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Title: Illness representations and psychological wellbeing in adults with cancer
Author: Carruthers, Samantha Jane
Awarding Body: University of Leeds
Current Institution: University of Leeds
Date of Award: 2016
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Background: Research has shown that the emotional impact of cancer can be more difficult to cope with than practical or physical demands and a diagnosis can have significant short- and long-term psychological sequalae including depression, anxiety, difficulties in adjustment and coping and associated poor quality of life (Vachon, 2006). The common-sense model of illness representations has been widely cited as a useful theoretical framework to explain how individuals with chronic illnesses such as cancer think about and respond to their condition (Leventhal & Nerenz, 1985). Aims: Two systematic reviews were conducted to identify studies that had measured the prospective relationship between illness representations and the psychological health of cancer patients (Review 1) and to identify studies that had developed interventions to modify the illness perceptions of cancer patients to improve their psychological health (Review 2). Methods: Using best practice guidelines for systematic reviews (Centre for Reviews and Dissemination, 2009) two independent systematic reviews were conducted. Results: Review 1 identified seven studies that had measured the prospective relationship between illness perceptions and psychological health outcomes in cancer patients. The majority of these studies found that patients with the most negative illness perceptions had the poorest psychological health in the future. Review 2 identified thirteen studies that had developed interventions to either directly target illness perceptions or had hypothesised that other types of intervention would indirectly change patient’s cancer related illness perceptions. Findings revealed some interventions were more effective than others in improving the psychological health of cancer patients, largely depending on their design and content. Discussion: Illness perceptions were overall predictive of several psychological health outcomes in cancer patients although there was a lack of methodological consistency in the measurement of illness perceptions making synthesis challenging. Interventions were more likely to be effective if they did not specifically target illness perceptions and if they were comprised multiple ‘active’ components including increased access to social support, homework based activity, group discussion, skills based training and improving the expression of emotions. Relaxation training appeared to be a significant component useful in facilitating psychological improvements in this patient group. Conclusions: Future research would benefit from further exploration of the process of change in such complex interventions in order determine which ingredients or indeed combination of ingredients are necessary for interventions to be effective in improving psychological health.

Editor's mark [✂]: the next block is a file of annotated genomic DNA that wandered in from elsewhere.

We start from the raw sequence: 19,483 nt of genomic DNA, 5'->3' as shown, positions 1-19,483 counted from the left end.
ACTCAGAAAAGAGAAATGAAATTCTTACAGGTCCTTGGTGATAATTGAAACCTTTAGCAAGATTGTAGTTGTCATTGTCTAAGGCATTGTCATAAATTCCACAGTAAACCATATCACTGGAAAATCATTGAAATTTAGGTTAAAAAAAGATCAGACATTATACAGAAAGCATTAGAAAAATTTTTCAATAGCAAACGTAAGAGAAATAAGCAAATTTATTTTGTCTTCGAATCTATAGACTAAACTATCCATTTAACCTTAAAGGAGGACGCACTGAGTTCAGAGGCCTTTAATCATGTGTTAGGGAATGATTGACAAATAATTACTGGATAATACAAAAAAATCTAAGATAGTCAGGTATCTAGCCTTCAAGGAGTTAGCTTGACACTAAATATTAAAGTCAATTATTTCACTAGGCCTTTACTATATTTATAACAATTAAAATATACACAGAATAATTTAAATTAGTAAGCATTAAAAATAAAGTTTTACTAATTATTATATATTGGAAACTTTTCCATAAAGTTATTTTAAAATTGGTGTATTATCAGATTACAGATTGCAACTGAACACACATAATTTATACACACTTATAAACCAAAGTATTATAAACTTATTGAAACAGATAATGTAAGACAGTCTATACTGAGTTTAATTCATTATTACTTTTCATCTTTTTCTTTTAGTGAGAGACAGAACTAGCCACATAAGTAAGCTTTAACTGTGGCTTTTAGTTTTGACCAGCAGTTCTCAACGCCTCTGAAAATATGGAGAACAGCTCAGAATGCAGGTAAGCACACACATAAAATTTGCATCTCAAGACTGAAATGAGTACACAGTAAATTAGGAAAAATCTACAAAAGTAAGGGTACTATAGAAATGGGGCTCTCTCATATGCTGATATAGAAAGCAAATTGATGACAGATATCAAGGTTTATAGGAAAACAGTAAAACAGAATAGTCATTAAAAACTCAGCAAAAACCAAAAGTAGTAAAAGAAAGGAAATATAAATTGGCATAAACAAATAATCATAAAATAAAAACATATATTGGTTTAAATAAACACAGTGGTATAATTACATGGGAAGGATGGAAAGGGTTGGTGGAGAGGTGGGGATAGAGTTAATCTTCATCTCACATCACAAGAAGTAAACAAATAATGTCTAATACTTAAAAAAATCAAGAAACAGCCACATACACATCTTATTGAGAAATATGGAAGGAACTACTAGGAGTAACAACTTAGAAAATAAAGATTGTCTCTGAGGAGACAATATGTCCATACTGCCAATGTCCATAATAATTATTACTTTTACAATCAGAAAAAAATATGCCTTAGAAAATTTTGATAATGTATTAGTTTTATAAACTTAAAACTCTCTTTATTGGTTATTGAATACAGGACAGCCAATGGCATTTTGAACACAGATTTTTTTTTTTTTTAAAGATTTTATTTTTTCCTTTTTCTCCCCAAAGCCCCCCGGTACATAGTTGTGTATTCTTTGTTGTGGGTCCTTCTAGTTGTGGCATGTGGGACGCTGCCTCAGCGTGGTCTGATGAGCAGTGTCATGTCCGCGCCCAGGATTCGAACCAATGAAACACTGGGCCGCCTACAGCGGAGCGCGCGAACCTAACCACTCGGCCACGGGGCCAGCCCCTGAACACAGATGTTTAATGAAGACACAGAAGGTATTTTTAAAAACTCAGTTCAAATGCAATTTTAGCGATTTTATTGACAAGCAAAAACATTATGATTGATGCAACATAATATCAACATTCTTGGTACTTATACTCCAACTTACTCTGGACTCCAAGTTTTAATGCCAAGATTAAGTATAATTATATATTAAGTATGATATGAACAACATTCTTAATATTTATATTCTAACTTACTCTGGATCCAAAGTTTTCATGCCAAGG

Supervisor: Bryant, Louise ; Ashley, Laura Sponsor: Not available
Qualification Name: Thesis (D.Clin.Psy.) Qualification Level: Doctoral
EThOS ID:  DOI: Not available